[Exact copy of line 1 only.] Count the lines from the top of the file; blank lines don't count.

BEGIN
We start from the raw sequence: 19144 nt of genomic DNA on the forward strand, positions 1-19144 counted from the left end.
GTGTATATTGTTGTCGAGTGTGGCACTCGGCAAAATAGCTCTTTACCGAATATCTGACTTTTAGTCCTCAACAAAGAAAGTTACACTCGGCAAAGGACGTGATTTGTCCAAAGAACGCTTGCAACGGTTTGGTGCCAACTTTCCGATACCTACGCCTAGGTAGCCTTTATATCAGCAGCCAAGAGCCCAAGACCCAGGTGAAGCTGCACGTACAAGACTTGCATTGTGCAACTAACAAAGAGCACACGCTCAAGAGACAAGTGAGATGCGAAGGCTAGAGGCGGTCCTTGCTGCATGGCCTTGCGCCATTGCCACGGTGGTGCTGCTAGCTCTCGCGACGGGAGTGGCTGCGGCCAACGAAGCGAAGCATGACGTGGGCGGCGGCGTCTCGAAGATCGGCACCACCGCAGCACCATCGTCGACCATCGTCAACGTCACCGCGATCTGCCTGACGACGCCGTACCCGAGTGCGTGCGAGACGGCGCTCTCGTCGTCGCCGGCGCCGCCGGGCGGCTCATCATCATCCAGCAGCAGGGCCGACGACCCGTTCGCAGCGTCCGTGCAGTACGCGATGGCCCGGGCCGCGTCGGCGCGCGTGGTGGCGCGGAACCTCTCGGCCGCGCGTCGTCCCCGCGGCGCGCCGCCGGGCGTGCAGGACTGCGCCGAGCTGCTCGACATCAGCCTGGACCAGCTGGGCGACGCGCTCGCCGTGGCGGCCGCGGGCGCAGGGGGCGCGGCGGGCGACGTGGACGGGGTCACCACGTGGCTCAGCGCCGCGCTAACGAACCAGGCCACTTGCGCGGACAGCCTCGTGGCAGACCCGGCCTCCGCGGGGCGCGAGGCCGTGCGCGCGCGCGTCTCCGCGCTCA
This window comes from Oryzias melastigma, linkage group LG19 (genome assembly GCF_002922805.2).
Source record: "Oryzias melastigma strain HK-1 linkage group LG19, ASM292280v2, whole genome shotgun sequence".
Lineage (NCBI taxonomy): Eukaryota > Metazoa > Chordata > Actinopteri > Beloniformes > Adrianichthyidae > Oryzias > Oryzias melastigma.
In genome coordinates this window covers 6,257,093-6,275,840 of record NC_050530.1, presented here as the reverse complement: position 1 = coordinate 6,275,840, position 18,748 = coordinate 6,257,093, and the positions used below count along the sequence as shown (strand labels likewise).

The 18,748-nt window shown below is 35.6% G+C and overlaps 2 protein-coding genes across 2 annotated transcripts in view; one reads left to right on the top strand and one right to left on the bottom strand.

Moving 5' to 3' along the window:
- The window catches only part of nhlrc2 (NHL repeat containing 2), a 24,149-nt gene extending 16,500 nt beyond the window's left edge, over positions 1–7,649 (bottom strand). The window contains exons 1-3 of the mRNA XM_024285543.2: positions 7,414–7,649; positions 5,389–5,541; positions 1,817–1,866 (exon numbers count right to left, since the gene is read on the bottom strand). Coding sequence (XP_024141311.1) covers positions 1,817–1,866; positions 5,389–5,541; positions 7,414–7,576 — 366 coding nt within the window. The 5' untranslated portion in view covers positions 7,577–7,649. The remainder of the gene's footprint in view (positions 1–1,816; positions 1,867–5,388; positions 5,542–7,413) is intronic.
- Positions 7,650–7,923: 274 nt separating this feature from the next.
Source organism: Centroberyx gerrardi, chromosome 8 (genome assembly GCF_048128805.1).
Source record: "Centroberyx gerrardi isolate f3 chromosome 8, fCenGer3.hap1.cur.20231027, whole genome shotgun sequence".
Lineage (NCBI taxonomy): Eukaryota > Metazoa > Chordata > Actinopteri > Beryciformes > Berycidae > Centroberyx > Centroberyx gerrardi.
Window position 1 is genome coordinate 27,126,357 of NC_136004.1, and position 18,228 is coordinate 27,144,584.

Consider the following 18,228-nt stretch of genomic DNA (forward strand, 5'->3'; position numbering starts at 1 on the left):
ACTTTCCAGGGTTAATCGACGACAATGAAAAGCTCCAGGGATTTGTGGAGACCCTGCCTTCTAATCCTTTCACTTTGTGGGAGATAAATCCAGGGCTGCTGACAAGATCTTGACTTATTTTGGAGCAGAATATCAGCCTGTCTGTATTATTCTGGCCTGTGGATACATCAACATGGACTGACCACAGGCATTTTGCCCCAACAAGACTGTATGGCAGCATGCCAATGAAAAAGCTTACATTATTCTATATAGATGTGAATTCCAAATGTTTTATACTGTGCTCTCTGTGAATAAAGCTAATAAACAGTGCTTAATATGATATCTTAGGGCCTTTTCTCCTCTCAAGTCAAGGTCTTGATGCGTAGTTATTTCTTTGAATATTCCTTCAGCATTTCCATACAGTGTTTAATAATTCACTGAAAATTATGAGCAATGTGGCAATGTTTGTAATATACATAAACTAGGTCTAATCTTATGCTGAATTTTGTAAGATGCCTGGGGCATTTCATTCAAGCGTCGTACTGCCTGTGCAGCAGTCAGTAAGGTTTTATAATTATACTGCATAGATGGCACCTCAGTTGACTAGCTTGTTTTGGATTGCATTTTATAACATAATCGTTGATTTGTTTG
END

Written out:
We start from the raw sequence: 19144 nt of genomic DNA on the forward strand, positions 1-19144 counted from the left end.